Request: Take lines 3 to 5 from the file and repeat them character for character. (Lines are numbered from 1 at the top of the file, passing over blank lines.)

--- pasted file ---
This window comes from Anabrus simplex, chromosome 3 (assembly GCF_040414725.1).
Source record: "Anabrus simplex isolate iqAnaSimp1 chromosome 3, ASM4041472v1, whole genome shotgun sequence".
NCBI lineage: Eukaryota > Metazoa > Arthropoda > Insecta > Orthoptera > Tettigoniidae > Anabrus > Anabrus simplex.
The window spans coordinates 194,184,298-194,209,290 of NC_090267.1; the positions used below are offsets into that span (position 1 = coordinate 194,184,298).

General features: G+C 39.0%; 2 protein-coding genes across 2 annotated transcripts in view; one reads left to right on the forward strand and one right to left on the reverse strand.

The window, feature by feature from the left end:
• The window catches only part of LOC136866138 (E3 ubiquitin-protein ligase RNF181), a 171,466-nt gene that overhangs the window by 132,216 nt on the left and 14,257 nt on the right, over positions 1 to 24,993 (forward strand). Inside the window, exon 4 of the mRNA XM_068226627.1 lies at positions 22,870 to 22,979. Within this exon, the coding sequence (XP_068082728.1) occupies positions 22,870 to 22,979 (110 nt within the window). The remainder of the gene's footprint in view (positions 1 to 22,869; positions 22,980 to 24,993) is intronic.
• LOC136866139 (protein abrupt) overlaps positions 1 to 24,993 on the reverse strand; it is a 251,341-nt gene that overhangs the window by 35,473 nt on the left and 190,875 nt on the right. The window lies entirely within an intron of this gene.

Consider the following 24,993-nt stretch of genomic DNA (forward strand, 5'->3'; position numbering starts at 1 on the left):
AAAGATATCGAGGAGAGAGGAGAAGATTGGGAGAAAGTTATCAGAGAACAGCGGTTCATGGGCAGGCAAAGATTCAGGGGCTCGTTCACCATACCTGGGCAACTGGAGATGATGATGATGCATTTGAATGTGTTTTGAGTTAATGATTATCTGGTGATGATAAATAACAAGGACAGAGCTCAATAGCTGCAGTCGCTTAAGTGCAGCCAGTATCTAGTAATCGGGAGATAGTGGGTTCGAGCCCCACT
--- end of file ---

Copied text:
NCBI lineage: Eukaryota > Metazoa > Arthropoda > Insecta > Orthoptera > Tettigoniidae > Anabrus > Anabrus simplex.
The window spans coordinates 194,184,298-194,209,290 of NC_090267.1; the positions used below are offsets into that span (position 1 = coordinate 194,184,298).

General features: G+C 39.0%; 2 protein-coding genes across 2 annotated transcripts in view; one reads left to right on the forward strand and one right to left on the reverse strand.